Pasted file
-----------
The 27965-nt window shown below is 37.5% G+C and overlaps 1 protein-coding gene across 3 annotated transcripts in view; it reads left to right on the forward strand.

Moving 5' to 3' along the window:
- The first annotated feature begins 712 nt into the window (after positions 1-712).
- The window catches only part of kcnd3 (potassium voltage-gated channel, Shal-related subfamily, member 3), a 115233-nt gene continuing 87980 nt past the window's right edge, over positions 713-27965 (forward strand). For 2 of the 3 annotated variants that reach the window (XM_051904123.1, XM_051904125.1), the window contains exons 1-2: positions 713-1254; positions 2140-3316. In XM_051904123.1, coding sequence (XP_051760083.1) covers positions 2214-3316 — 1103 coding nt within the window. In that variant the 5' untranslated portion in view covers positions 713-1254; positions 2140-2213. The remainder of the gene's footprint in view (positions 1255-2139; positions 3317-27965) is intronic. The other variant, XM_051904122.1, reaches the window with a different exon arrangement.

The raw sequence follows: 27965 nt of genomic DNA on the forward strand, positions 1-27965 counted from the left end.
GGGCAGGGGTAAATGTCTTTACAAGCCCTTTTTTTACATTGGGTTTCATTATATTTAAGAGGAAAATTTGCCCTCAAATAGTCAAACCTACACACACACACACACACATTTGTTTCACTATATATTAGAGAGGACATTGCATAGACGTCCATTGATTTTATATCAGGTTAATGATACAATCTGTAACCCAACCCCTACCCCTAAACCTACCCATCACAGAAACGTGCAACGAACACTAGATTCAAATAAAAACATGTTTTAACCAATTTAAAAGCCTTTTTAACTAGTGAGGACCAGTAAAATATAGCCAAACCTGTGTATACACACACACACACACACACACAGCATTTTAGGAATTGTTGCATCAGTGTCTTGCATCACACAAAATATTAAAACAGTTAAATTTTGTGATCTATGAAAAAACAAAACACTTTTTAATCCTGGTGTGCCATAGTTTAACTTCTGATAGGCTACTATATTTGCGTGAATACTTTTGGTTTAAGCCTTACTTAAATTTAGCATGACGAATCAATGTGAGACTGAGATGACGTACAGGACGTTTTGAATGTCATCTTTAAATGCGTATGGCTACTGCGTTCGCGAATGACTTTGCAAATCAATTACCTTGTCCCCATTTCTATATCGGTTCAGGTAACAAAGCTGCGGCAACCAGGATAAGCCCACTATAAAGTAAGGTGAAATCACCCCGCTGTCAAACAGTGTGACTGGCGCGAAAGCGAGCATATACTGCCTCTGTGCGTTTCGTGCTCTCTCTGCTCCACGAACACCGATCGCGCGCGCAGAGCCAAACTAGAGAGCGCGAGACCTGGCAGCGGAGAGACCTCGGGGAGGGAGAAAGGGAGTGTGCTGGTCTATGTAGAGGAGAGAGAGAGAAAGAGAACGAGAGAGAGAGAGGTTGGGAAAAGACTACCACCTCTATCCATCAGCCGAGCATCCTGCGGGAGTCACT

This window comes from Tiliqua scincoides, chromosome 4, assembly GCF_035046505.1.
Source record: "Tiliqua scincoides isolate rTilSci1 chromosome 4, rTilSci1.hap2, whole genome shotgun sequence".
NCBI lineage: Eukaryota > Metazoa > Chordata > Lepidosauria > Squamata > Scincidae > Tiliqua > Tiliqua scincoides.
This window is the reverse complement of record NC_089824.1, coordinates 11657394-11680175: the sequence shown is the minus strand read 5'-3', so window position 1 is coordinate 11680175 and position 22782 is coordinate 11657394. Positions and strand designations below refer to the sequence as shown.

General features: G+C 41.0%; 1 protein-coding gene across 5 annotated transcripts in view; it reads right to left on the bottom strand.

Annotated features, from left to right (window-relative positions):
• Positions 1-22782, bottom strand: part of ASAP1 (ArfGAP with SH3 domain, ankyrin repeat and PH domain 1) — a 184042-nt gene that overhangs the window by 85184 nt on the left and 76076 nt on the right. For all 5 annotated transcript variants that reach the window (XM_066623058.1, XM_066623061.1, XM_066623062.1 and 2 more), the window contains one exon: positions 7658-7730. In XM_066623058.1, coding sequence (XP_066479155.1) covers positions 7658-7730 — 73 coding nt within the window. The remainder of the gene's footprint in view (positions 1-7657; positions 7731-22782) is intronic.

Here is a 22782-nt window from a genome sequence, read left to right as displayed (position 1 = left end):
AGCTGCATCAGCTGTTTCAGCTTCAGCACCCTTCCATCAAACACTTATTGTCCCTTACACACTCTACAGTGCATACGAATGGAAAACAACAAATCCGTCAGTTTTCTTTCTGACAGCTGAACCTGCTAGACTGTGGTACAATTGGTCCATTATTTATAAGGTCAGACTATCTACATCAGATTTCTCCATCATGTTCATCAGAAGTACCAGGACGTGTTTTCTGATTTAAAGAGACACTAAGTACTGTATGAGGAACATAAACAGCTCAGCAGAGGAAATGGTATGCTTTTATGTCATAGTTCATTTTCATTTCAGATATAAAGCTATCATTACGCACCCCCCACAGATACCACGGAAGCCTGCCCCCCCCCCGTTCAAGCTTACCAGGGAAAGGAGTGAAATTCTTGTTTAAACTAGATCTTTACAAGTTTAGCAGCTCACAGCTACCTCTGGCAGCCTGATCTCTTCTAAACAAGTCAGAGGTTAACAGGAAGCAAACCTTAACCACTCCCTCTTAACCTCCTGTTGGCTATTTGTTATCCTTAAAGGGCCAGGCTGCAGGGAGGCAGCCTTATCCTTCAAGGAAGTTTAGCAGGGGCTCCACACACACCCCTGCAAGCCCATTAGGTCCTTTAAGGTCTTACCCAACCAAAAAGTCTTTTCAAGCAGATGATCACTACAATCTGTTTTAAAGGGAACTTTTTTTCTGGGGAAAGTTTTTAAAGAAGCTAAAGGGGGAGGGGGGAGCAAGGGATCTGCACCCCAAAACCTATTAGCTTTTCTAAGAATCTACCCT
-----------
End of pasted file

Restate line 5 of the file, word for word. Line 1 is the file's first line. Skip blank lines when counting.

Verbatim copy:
The raw sequence follows: 27965 nt of genomic DNA on the forward strand, positions 1-27965 counted from the left end.